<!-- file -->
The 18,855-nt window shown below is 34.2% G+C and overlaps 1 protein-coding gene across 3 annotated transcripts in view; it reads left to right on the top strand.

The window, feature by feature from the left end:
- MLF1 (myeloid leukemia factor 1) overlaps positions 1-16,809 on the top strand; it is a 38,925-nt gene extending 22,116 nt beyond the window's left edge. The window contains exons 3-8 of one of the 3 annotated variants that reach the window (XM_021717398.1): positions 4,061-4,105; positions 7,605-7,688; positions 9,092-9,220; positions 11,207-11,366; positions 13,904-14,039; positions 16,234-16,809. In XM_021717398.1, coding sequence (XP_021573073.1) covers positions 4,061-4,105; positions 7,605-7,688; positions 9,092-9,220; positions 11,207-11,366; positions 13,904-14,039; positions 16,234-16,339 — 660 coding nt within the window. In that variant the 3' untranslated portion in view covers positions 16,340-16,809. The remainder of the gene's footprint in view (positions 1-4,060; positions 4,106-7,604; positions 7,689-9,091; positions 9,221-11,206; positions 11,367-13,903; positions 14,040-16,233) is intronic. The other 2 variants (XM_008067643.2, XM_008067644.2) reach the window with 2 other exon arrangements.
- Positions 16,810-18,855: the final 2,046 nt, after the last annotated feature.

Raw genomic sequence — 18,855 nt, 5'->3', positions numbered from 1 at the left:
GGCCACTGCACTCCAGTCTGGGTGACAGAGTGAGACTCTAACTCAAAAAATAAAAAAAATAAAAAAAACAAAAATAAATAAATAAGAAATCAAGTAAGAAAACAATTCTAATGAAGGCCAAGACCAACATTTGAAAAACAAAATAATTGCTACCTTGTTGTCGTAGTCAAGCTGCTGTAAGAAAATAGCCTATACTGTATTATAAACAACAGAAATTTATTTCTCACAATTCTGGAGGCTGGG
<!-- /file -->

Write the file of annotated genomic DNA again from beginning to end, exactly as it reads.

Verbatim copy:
The 18,855-nt window shown below is 34.2% G+C and overlaps 1 protein-coding gene across 3 annotated transcripts in view; it reads left to right on the top strand.

The window, feature by feature from the left end:
- MLF1 (myeloid leukemia factor 1) overlaps positions 1-16,809 on the top strand; it is a 38,925-nt gene extending 22,116 nt beyond the window's left edge. The window contains exons 3-8 of one of the 3 annotated variants that reach the window (XM_021717398.1): positions 4,061-4,105; positions 7,605-7,688; positions 9,092-9,220; positions 11,207-11,366; positions 13,904-14,039; positions 16,234-16,809. In XM_021717398.1, coding sequence (XP_021573073.1) covers positions 4,061-4,105; positions 7,605-7,688; positions 9,092-9,220; positions 11,207-11,366; positions 13,904-14,039; positions 16,234-16,339 — 660 coding nt within the window. In that variant the 3' untranslated portion in view covers positions 16,340-16,809. The remainder of the gene's footprint in view (positions 1-4,060; positions 4,106-7,604; positions 7,689-9,091; positions 9,221-11,206; positions 11,367-13,903; positions 14,040-16,233) is intronic. The other 2 variants (XM_008067643.2, XM_008067644.2) reach the window with 2 other exon arrangements.
- Positions 16,810-18,855: the final 2,046 nt, after the last annotated feature.

Raw genomic sequence — 18,855 nt, 5'->3', positions numbered from 1 at the left:
GGCCACTGCACTCCAGTCTGGGTGACAGAGTGAGACTCTAACTCAAAAAATAAAAAAAATAAAAAAAACAAAAATAAATAAATAAGAAATCAAGTAAGAAAACAATTCTAATGAAGGCCAAGACCAACATTTGAAAAACAAAATAATTGCTACCTTGTTGTCGTAGTCAAGCTGCTGTAAGAAAATAGCCTATACTGTATTATAAACAACAGAAATTTATTTCTCACAATTCTGGAGGCTGGG